Diesel engine exhaust particles are very complex geometrically, being mainly composed by black carbon/soot. They are principally formed during combustion in the fuel rich regime of a combustion chamber.16-19 Diesel carbonaceous soot aggregates consist of many spherical monomers ranging from 20-50 nm in diameter composed of graphite carbon typically coated with organics. Those aggregates are fractal agglomerates of solid primary nanoparticles.5,16-18,20-22 The aggregates have mobility diameter in the ultrafine range and are frequently referred to either as 'elemental' carbon (EC) or 'black' carbon (BC), depending on whether the context is chemical or optical, respectively.21,23 The morphology of soot determines their properties, their effect in the environment and how it can significantly affect their deposition in human respiratory system20,23 since it may affect the way particles interact with lung epithelial cells.24 Typical morphologies are regarded as aggregates, spheres, irregularly shaped, and/or bar-shaped particles.24,25 The size, structure, composition and concentration of aggregate particles is normally modified by engine types, type and quality of fuel burned as well as operating conditions, such as load, speed, combustion temperature, air-to-fuel ratio, and injection pressure, among others.16,26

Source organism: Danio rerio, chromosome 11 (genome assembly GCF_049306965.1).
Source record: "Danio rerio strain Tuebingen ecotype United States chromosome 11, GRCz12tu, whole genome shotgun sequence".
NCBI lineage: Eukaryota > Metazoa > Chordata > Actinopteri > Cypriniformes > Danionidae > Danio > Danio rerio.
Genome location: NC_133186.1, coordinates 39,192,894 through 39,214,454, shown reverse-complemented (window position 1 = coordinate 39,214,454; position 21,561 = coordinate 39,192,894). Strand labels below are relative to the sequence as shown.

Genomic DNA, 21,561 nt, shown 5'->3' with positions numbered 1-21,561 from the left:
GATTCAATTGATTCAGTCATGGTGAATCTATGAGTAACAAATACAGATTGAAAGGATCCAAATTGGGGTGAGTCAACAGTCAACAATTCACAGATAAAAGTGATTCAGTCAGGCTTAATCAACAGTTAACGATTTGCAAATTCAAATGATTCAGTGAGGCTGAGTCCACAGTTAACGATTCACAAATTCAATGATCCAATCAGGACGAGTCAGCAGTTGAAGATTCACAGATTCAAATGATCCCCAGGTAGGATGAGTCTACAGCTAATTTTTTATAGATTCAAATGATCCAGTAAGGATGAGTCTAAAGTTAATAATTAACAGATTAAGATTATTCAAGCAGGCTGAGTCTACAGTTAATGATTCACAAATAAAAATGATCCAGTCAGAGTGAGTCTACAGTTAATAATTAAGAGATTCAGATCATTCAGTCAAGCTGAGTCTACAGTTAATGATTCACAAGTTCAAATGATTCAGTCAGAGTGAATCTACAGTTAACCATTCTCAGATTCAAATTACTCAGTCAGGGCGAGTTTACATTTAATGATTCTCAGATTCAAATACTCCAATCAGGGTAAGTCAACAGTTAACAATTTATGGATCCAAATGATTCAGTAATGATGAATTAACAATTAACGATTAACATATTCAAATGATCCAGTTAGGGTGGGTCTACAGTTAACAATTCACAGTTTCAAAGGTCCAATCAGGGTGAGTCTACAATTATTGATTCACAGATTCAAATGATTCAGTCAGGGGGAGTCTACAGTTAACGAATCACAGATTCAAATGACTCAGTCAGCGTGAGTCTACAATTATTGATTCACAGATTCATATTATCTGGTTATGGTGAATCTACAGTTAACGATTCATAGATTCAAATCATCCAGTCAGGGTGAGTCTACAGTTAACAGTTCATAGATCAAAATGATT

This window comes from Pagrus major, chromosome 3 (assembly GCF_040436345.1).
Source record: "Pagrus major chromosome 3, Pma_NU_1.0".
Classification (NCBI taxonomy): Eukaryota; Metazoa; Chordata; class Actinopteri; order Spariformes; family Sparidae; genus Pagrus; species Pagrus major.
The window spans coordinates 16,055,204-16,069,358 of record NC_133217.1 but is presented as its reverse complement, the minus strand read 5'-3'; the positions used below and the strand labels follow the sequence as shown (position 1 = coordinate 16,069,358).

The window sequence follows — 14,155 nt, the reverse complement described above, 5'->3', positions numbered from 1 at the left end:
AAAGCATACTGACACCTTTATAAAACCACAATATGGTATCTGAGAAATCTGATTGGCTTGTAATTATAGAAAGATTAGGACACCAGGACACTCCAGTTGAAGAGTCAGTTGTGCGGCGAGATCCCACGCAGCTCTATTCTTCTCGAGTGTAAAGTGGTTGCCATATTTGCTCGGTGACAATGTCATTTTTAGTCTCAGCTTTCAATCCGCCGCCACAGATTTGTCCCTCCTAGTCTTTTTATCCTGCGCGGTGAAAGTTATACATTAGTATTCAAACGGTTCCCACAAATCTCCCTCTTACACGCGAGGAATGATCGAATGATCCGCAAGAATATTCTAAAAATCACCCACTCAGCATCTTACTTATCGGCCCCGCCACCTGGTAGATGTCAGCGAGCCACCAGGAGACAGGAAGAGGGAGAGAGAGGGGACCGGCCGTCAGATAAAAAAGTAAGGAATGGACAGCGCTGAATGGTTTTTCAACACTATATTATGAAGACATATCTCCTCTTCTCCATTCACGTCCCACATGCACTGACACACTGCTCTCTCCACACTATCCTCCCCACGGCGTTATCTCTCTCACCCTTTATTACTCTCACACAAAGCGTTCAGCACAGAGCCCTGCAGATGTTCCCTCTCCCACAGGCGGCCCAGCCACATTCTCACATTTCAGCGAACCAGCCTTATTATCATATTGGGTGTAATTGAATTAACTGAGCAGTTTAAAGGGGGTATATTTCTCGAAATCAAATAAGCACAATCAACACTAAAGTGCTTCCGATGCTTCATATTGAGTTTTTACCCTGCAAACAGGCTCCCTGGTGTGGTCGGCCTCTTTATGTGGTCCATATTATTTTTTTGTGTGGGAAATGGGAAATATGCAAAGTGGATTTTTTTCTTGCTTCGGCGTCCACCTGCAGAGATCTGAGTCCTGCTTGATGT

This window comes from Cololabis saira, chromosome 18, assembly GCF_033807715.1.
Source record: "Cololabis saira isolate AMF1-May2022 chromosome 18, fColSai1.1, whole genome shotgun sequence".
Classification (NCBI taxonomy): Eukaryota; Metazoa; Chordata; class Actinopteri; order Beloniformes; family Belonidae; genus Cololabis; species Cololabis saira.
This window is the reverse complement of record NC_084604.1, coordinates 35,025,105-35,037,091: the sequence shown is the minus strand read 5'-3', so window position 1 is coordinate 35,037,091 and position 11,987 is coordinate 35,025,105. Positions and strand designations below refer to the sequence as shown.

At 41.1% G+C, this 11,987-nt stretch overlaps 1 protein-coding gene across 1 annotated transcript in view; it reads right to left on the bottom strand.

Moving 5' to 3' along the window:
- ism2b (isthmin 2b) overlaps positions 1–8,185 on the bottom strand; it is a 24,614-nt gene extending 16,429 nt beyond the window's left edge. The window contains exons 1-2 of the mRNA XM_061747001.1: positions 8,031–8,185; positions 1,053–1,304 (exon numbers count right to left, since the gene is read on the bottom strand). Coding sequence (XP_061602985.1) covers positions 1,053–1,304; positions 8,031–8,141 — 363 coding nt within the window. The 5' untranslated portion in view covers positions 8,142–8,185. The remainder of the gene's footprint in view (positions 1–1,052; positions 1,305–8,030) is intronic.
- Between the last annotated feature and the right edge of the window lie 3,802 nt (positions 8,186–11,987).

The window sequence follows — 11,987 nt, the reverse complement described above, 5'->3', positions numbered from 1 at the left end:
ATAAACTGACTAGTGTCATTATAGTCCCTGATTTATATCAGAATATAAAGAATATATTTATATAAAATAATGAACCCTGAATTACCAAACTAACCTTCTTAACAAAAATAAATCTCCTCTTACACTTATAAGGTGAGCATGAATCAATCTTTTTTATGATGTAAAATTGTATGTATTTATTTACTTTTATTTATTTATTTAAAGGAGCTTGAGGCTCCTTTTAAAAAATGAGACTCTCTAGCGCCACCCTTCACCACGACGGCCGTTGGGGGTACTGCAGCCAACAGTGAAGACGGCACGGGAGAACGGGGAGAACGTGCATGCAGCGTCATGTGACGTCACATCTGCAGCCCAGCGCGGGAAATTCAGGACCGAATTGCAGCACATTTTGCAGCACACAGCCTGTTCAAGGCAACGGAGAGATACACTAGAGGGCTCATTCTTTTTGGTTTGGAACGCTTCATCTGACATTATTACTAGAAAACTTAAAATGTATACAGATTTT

Furthermore, not only to determine the NP and UFP morphology but also the measurement of their size are important points to be addressed. Since the smaller the particle is the bigger is the surface area, having a higher probability to suffer modification in the composition, by absorbing/adsorbing fractions of potentially toxic organic compounds. In this way, it is related to the ability of participating in atmospheric chemistry as well as worsening possible health-related injuries. Additionally, the smaller the particle is the deeper it may go in the respiratory system and possibly higher would be the related health problems.1,3

In urban areas, carbonaceous particulate matter typically accounts for 25-50% of the ambient PM2.5 besides having a significant impact on the global climate, either scattering or absorbing light. Soot particles are ubiquitous in the atmosphere and are generated by internal combustion engines, among other combustion sources. Despite its relevance, to date only few studies consider the actual ultrafine particle morphologies and further investigations to better understand the role of the particle shape in the atmosphere and how it contributes to some health effects still are necessary.